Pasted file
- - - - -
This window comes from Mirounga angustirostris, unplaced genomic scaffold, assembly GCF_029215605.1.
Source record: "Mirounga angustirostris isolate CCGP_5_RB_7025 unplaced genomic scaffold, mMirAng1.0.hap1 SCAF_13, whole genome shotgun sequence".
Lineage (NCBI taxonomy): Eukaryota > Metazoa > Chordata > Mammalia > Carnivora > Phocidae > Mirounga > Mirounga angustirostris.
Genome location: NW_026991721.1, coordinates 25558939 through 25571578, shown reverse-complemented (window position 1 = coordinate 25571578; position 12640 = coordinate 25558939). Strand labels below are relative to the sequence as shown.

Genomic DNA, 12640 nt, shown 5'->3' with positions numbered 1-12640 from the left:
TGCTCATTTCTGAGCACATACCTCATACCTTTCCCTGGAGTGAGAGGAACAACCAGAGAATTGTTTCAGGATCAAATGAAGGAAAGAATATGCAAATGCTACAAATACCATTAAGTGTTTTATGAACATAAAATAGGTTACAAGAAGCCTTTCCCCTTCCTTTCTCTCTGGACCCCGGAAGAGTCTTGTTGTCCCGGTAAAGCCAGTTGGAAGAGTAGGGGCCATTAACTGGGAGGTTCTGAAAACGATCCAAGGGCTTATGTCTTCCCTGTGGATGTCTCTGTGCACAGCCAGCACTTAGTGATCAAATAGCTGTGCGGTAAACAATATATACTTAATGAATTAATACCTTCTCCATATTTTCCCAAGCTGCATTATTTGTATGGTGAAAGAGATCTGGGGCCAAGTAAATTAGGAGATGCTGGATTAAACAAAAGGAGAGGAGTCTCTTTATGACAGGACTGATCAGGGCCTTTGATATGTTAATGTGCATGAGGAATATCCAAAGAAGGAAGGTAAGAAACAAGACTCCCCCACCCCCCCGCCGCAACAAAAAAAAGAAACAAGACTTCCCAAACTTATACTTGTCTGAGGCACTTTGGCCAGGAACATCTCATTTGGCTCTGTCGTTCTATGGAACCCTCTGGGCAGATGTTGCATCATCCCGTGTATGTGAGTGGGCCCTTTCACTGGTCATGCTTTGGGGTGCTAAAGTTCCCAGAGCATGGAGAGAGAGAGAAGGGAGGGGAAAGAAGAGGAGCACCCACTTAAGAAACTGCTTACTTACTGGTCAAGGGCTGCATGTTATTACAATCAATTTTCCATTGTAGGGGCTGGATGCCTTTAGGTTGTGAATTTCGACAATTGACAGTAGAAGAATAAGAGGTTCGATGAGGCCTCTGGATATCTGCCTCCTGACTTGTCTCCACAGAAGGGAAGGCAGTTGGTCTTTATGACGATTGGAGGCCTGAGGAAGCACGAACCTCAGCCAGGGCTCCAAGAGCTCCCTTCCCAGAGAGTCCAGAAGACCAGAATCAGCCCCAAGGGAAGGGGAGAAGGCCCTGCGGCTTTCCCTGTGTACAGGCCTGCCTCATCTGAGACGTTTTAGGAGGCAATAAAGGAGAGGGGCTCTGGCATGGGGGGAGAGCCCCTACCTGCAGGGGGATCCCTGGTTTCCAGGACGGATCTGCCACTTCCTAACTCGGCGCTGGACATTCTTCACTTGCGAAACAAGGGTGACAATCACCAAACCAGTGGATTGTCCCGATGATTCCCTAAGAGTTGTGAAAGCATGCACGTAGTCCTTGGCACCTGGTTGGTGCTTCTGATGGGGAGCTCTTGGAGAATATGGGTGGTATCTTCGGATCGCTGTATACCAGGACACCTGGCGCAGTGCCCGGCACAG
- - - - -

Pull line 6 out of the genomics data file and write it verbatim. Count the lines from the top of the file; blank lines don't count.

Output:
TGCTCATTTCTGAGCACATACCTCATACCTTTCCCTGGAGTGAGAGGAACAACCAGAGAATTGTTTCAGGATCAAATGAAGGAAAGAATATGCAAATGCTACAAATACCATTAAGTGTTTTATGAACATAAAATAGGTTACAAGAAGCCTTTCCCCTTCCTTTCTCTCTGGACCCCGGAAGAGTCTTGTTGTCCCGGTAAAGCCAGTTGGAAGAGTAGGGGCCATTAACTGGGAGGTTCTGAAAACGATCCAAGGGCTTATGTCTTCCCTGTGGATGTCTCTGTGCACAGCCAGCACTTAGTGATCAAATAGCTGTGCGGTAAACAATATATACTTAATGAATTAATACCTTCTCCATATTTTCCCAAGCTGCATTATTTGTATGGTGAAAGAGATCTGGGGCCAAGTAAATTAGGAGATGCTGGATTAAACAAAAGGAGAGGAGTCTCTTTATGACAGGACTGATCAGGGCCTTTGATATGTTAATGTGCATGAGGAATATCCAAAGAAGGAAGGTAAGAAACAAGACTCCCCCACCCCCCCGCCGCAACAAAAAAAAGAAACAAGACTTCCCAAACTTATACTTGTCTGAGGCACTTTGGCCAGGAACATCTCATTTGGCTCTGTCGTTCTATGGAACCCTCTGGGCAGATGTTGCATCATCCCGTGTATGTGAGTGGGCCCTTTCACTGGTCATGCTTTGGGGTGCTAAAGTTCCCAGAGCATGGAGAGAGAGAGAAGGGAGGGGAAAGAAGAGGAGCACCCACTTAAGAAACTGCTTACTTACTGGTCAAGGGCTGCATGTTATTACAATCAATTTTCCATTGTAGGGGCTGGATGCCTTTAGGTTGTGAATTTCGACAATTGACAGTAGAAGAATAAGAGGTTCGATGAGGCCTCTGGATATCTGCCTCCTGACTTGTCTCCACAGAAGGGAAGGCAGTTGGTCTTTATGACGATTGGAGGCCTGAGGAAGCACGAACCTCAGCCAGGGCTCCAAGAGCTCCCTTCCCAGAGAGTCCAGAAGACCAGAATCAGCCCCAAGGGAAGGGGAGAAGGCCCTGCGGCTTTCCCTGTGTACAGGCCTGCCTCATCTGAGACGTTTTAGGAGGCAATAAAGGAGAGGGGCTCTGGCATGGGGGGAGAGCCCCTACCTGCAGGGGGATCCCTGGTTTCCAGGACGGATCTGCCACTTCCTAACTCGGCGCTGGACATTCTTCACTTGCGAAACAAGGGTGACAATCACCAAACCAGTGGATTGTCCCGATGATTCCCTAAGAGTTGTGAAAGCATGCACGTAGTCCTTGGCACCTGGTTGGTGCTTCTGATGGGGAGCTCTTGGAGAATATGGGTGGTATCTTCGGATCGCTGTATACCAGGACACCTGGCGCAGTGCCCGGCACAG